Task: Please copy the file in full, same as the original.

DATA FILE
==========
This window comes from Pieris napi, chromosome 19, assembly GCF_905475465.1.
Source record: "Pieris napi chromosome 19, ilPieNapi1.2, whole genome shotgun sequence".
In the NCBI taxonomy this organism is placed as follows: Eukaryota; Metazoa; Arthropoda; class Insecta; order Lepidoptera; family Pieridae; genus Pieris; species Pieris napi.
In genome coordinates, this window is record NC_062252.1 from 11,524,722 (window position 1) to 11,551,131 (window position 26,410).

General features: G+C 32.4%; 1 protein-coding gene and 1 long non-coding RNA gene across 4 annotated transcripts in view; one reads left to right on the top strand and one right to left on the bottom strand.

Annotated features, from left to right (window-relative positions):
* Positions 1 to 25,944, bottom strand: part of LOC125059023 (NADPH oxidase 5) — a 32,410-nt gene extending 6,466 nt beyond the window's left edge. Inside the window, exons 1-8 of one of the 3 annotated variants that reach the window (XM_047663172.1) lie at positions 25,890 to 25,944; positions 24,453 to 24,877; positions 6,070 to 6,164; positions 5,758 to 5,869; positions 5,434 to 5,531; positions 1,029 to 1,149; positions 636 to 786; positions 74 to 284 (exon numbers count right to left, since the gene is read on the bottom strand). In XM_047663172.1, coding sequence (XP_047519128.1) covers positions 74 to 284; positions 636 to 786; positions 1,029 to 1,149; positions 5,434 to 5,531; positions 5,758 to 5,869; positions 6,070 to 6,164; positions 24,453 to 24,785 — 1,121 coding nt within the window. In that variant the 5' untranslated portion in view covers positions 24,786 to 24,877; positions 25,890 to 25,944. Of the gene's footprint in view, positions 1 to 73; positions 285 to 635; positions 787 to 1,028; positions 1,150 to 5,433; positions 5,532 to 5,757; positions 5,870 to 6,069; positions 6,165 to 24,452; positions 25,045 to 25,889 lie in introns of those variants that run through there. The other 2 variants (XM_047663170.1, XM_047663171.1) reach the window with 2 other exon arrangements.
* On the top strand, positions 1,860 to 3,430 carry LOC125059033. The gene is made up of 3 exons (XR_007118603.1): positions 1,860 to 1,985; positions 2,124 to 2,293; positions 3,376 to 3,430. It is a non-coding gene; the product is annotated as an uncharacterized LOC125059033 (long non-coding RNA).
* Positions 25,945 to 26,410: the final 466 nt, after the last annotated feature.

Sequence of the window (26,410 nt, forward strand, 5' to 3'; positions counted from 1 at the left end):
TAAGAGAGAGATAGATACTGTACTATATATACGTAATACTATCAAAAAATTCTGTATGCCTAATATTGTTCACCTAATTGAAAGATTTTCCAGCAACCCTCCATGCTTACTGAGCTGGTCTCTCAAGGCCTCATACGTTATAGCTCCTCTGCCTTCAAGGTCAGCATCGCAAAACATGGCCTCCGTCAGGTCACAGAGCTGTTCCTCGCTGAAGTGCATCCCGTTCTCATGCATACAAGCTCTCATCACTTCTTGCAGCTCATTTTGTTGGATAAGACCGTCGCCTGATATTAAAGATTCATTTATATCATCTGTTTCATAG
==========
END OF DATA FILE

This window comes from Pieris napi, chromosome 19, assembly GCF_905475465.1.
Source record: "Pieris napi chromosome 19, ilPieNapi1.2, whole genome shotgun sequence".
In the NCBI taxonomy this organism is placed as follows: Eukaryota; Metazoa; Arthropoda; class Insecta; order Lepidoptera; family Pieridae; genus Pieris; species Pieris napi.
In genome coordinates, this window is record NC_062252.1 from 11,524,722 (window position 1) to 11,551,131 (window position 26,410).

General features: G+C 32.4%; 1 protein-coding gene and 1 long non-coding RNA gene across 4 annotated transcripts in view; one reads left to right on the top strand and one right to left on the bottom strand.

Annotated features, from left to right (window-relative positions):
* Positions 1 to 25,944, bottom strand: part of LOC125059023 (NADPH oxidase 5) — a 32,410-nt gene extending 6,466 nt beyond the window's left edge. Inside the window, exons 1-8 of one of the 3 annotated variants that reach the window (XM_047663172.1) lie at positions 25,890 to 25,944; positions 24,453 to 24,877; positions 6,070 to 6,164; positions 5,758 to 5,869; positions 5,434 to 5,531; positions 1,029 to 1,149; positions 636 to 786; positions 74 to 284 (exon numbers count right to left, since the gene is read on the bottom strand). In XM_047663172.1, coding sequence (XP_047519128.1) covers positions 74 to 284; positions 636 to 786; positions 1,029 to 1,149; positions 5,434 to 5,531; positions 5,758 to 5,869; positions 6,070 to 6,164; positions 24,453 to 24,785 — 1,121 coding nt within the window. In that variant the 5' untranslated portion in view covers positions 24,786 to 24,877; positions 25,890 to 25,944. Of the gene's footprint in view, positions 1 to 73; positions 285 to 635; positions 787 to 1,028; positions 1,150 to 5,433; positions 5,532 to 5,757; positions 5,870 to 6,069; positions 6,165 to 24,452; positions 25,045 to 25,889 lie in introns of those variants that run through there. The other 2 variants (XM_047663170.1, XM_047663171.1) reach the window with 2 other exon arrangements.
* On the top strand, positions 1,860 to 3,430 carry LOC125059033. The gene is made up of 3 exons (XR_007118603.1): positions 1,860 to 1,985; positions 2,124 to 2,293; positions 3,376 to 3,430. It is a non-coding gene; the product is annotated as an uncharacterized LOC125059033 (long non-coding RNA).
* Positions 25,945 to 26,410: the final 466 nt, after the last annotated feature.

Sequence of the window (26,410 nt, forward strand, 5' to 3'; positions counted from 1 at the left end):
TAAGAGAGAGATAGATACTGTACTATATATACGTAATACTATCAAAAAATTCTGTATGCCTAATATTGTTCACCTAATTGAAAGATTTTCCAGCAACCCTCCATGCTTACTGAGCTGGTCTCTCAAGGCCTCATACGTTATAGCTCCTCTGCCTTCAAGGTCAGCATCGCAAAACATGGCCTCCGTCAGGTCACAGAGCTGTTCCTCGCTGAAGTGCATCCCGTTCTCATGCATACAAGCTCTCATCACTTCTTGCAGCTCATTTTGTTGGATAAGACCGTCGCCTGATATTAAAGATTCATTTATATCATCTGTTTCATAG